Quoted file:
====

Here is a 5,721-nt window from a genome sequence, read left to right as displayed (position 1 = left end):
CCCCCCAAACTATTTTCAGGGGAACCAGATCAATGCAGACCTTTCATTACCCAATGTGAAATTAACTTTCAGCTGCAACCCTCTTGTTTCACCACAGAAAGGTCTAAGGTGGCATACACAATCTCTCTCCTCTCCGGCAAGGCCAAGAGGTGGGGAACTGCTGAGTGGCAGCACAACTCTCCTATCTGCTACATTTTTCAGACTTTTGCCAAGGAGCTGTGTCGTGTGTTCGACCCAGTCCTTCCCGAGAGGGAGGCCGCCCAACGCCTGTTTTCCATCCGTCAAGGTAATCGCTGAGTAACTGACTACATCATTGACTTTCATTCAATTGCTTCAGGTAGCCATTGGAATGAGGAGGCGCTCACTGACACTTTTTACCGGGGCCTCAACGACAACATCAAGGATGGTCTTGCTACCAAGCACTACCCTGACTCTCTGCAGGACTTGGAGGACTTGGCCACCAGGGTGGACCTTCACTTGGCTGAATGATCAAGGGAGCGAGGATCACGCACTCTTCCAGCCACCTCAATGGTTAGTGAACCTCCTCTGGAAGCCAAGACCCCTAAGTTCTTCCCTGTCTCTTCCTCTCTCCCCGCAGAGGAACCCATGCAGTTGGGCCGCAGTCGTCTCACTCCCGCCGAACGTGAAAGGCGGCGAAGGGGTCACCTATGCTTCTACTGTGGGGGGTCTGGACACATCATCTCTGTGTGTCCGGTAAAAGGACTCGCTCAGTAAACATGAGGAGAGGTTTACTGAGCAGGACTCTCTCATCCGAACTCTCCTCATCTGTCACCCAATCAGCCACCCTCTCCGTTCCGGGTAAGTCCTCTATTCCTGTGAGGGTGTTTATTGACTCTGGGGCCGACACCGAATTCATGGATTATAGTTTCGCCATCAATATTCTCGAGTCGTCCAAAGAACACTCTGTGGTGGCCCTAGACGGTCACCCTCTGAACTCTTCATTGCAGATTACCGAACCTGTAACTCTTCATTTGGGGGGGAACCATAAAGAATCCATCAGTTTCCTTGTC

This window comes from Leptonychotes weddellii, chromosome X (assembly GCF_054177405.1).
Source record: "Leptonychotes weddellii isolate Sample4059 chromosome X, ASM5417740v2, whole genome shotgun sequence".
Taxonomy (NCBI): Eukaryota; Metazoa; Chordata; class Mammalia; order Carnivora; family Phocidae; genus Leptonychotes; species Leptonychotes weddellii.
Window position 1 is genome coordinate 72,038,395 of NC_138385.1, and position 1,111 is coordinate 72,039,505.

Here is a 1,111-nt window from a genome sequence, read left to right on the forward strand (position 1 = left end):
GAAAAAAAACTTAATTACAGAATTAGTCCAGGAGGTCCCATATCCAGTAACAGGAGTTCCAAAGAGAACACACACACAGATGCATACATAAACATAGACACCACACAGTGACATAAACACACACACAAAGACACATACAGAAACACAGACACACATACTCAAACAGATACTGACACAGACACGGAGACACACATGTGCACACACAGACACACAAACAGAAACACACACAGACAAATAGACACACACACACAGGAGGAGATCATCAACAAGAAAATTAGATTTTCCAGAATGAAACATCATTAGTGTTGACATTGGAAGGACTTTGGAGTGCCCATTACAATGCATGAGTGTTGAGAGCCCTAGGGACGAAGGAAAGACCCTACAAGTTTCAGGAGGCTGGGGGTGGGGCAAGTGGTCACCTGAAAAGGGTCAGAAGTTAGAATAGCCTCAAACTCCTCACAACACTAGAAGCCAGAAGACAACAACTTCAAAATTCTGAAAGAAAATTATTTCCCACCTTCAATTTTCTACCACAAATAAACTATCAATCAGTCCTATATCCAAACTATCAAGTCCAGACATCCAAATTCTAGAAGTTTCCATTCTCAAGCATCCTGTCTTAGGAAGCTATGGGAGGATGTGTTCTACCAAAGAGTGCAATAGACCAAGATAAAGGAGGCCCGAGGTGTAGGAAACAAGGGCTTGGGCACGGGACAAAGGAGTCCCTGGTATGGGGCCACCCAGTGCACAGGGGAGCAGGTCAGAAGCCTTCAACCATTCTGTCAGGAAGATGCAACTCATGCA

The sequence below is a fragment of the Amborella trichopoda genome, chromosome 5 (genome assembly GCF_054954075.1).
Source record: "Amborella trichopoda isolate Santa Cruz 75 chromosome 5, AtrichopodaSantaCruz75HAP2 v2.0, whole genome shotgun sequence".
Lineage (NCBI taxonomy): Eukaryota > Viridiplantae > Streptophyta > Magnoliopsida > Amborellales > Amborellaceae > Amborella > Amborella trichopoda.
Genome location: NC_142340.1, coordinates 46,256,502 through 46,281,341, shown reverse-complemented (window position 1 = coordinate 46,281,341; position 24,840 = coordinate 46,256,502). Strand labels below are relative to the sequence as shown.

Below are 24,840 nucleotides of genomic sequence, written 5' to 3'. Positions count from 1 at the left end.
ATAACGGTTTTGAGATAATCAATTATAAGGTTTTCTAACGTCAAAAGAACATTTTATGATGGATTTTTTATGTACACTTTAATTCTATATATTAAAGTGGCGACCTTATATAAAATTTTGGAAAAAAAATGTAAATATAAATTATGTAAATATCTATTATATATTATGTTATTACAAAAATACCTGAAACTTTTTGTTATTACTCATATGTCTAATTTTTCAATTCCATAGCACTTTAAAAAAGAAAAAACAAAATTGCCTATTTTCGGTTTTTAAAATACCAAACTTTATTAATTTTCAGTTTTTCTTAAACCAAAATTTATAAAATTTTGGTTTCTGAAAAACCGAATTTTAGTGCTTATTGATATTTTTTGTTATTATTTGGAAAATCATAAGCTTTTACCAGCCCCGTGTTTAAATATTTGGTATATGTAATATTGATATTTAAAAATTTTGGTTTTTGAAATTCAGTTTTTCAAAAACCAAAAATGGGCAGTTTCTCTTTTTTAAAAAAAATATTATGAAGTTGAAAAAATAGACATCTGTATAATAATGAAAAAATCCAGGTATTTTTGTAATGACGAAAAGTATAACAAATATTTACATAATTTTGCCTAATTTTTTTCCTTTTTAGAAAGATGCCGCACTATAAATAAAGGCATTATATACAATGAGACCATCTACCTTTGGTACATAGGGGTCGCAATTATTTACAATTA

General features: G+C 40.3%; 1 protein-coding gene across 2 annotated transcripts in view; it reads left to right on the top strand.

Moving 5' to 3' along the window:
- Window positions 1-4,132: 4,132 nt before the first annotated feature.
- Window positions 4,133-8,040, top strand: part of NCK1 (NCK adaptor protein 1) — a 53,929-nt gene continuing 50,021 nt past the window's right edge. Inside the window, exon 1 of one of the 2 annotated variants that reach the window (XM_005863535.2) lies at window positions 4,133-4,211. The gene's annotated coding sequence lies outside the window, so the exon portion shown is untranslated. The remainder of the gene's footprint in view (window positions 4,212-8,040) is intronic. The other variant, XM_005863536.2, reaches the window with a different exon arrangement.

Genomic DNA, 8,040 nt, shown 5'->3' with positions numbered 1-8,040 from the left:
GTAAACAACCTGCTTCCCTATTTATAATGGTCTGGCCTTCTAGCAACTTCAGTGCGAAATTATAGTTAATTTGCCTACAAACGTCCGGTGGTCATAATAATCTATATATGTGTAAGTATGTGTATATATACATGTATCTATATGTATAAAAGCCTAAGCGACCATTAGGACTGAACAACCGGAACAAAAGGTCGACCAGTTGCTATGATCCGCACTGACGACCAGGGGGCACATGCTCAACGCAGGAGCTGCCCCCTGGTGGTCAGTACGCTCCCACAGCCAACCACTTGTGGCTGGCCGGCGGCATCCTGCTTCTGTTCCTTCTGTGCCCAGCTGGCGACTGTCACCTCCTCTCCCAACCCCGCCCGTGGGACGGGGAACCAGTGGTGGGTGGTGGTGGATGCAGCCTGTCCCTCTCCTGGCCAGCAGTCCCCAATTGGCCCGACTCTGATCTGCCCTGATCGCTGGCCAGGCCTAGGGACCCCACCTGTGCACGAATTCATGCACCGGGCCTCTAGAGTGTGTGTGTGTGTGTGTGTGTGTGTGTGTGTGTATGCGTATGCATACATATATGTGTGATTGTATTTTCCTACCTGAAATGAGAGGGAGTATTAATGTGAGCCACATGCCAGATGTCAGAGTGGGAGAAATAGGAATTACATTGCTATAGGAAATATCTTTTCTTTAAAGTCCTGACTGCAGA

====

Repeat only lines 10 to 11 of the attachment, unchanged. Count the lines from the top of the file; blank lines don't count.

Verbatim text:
Source record: "Amborella trichopoda isolate Santa Cruz 75 chromosome 5, AtrichopodaSantaCruz75HAP2 v2.0, whole genome shotgun sequence".
Lineage (NCBI taxonomy): Eukaryota > Viridiplantae > Streptophyta > Magnoliopsida > Amborellales > Amborellaceae > Amborella > Amborella trichopoda.